For clients, one of the most motivating parts of our coaching sessions is the fact that they’re held accountable and supported each week. From the “homework” assignments that they complete between each session to our brainstorms about their business goals and hurdles, coaching helps clients move forward in their business and their life. As a coach, I’m there to hold them accountable to their own short-term and long-term goals while also acting as a support system. Many of my clients are independent professionals who work solo. They don’t have co-founders or employees or partners; it’s just them. When they’re getting their small business off the ground or working to grow it, I’m there to be a sounding board who can listen, talk through ideas, and provide suggestions about how to tackle and troubleshoot problems.
Lots of people assume that entrepreneurship is a lonely journey. You work long hours with only your email inbox for company, and rely on yourself and no one else when making big business decisions. Not only is entrepreneurship a challenge, it’s something you navigate alone. Right?
In my experience, it doesn’t have to be that way. You don’t have to make every decision alone. You don’t have to be an expert in everything. You don’t have to isolate yourself day in and day out. You may be running the show, but that doesn’t mean that you can’t find people to support you.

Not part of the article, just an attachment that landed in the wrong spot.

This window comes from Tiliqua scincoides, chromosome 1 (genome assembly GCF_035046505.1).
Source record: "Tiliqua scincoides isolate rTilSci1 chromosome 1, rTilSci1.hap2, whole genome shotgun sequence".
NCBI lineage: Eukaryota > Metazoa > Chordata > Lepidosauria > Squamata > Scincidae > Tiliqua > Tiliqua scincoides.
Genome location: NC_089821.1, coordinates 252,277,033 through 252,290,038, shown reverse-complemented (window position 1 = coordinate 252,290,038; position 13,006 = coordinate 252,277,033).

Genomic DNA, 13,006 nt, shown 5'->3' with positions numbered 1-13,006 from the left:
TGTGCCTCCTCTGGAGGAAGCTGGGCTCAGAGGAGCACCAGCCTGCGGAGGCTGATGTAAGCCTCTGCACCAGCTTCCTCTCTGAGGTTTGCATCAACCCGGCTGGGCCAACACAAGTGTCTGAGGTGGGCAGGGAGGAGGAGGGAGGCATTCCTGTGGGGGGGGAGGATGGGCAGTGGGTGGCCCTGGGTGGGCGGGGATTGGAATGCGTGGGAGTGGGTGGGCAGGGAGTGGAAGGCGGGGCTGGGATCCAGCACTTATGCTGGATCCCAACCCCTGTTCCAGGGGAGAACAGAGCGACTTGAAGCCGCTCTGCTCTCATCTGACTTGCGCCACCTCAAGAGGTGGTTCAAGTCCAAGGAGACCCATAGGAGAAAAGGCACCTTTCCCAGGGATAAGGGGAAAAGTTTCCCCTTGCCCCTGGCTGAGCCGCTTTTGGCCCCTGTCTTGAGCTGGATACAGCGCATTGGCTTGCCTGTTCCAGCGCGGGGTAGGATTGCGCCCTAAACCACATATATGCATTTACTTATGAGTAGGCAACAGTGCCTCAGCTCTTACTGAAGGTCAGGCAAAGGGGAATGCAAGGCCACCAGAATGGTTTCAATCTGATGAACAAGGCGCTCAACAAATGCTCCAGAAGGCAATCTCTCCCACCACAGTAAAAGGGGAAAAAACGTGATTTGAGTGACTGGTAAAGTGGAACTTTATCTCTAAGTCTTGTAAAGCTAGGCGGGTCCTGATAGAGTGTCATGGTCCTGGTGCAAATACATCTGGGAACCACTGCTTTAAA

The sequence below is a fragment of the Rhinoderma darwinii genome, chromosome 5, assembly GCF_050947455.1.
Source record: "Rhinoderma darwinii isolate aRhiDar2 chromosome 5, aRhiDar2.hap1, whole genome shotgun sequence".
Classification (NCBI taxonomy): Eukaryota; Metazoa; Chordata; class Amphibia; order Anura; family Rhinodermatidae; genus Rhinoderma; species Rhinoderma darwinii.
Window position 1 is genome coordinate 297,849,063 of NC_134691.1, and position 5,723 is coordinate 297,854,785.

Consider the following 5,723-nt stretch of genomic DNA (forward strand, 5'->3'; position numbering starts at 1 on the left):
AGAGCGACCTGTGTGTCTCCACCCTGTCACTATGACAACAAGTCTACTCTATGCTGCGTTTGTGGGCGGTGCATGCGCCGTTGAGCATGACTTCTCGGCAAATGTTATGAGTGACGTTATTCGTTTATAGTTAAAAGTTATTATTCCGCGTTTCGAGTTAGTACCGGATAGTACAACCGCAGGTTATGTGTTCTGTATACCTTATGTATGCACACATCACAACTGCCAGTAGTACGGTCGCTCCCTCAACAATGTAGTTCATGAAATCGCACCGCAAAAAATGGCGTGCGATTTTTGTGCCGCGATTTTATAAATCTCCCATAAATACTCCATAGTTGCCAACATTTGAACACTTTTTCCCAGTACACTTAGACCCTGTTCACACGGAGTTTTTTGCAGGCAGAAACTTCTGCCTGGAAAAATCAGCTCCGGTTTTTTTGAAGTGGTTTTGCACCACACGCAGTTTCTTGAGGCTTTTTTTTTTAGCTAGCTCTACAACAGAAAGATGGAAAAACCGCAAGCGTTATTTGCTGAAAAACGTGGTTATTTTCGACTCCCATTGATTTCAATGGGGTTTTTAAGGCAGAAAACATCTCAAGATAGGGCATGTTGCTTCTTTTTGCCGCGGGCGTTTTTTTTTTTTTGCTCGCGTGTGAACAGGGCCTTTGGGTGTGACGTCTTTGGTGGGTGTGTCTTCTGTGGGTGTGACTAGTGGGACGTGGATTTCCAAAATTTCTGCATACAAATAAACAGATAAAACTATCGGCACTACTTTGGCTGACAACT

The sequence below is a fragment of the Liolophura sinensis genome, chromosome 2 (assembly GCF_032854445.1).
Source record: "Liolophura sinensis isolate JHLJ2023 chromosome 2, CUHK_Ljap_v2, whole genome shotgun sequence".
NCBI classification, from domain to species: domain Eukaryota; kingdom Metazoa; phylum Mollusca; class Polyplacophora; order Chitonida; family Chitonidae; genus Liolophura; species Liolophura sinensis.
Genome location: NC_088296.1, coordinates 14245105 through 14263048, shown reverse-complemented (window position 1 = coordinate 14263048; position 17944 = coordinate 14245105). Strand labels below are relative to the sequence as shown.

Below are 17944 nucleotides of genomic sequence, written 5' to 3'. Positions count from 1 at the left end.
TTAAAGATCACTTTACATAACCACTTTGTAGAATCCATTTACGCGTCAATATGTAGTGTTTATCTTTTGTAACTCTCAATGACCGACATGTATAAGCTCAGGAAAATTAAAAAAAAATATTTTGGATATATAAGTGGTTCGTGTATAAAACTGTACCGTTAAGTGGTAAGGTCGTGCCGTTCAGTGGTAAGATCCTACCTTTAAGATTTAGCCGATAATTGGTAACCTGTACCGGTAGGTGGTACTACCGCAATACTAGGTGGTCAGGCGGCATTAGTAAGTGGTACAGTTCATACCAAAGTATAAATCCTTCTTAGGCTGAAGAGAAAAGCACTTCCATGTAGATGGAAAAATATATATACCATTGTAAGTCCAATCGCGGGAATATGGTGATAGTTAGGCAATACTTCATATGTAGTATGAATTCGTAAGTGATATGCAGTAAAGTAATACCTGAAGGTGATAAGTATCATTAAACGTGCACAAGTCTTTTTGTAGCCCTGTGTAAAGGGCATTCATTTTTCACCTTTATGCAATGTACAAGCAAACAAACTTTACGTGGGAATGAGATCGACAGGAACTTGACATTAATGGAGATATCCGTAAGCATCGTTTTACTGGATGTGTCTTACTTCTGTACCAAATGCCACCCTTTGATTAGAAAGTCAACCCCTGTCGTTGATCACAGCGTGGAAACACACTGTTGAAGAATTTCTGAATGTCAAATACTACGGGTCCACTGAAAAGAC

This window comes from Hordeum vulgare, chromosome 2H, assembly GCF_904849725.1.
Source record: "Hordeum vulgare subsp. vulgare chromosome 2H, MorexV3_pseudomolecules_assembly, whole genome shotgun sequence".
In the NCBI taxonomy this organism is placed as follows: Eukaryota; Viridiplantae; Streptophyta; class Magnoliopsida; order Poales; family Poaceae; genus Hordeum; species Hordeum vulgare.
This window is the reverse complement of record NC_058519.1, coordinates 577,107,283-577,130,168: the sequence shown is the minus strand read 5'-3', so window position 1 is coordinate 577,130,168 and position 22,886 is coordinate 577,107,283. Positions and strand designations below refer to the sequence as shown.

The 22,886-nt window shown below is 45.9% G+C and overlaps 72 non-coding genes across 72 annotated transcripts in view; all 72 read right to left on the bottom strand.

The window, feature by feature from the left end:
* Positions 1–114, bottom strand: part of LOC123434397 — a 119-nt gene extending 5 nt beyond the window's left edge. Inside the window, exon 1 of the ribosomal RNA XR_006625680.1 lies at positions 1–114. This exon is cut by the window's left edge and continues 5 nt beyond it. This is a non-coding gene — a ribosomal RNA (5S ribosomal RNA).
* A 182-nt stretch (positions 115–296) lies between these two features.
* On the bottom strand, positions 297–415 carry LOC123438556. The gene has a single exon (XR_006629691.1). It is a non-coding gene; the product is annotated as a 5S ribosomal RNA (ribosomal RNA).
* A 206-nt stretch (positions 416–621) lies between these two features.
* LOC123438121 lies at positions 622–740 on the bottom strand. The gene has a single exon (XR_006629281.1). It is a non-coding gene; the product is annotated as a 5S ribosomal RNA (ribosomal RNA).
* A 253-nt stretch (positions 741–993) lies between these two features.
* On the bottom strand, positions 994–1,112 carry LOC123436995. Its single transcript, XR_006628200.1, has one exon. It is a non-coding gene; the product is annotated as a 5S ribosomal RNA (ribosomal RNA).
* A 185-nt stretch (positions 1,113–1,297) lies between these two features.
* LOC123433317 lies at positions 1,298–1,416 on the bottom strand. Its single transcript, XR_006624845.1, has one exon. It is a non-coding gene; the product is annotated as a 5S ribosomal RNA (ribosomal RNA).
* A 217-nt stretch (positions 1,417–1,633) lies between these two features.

When you first launch your business and establish your role within its structure, you have a lot of options. In fact, for new entrepreneurs, it can feel overwhelming. How do you decide how to structure your business when you could take it in so many directions? How do you determine what type of business model is going to be compatible with you and your work style? If you have never thought about it, you might not even know what your work style is. This is where your experience at your previous jobs comes in. Even though you’ve moved away from more traditional roles, you can use the experiences you gained as intelligence for developing your personal work style and building a compatible business structure. Whether you loved your previous jobs or couldn’t leave them fast enough, digging into what aspects you liked and didn’t like can bring valuable insight to your new entrepreneurial role and help you shape it.
I talk a lot about making the leap to entrepreneurship. Most of my clients are people who are doing exactly this, and as an entrepreneur myself, I live and work the lifestyle. Three years after launching my business, I can’t imagine life any other way. I love helping my clients discover work that lights them up, and I love working and living on my own terms.
When you’re launching a small business, it’s fairly common to end up with a to-do list that feels like it’s a mile long. And at the beginning, the excitement and adrenaline of building something new can keep you working overtime. In some cases, you might not even realize that your work is slowly taking over—ever looked up from answering emails to see that hours have gone by?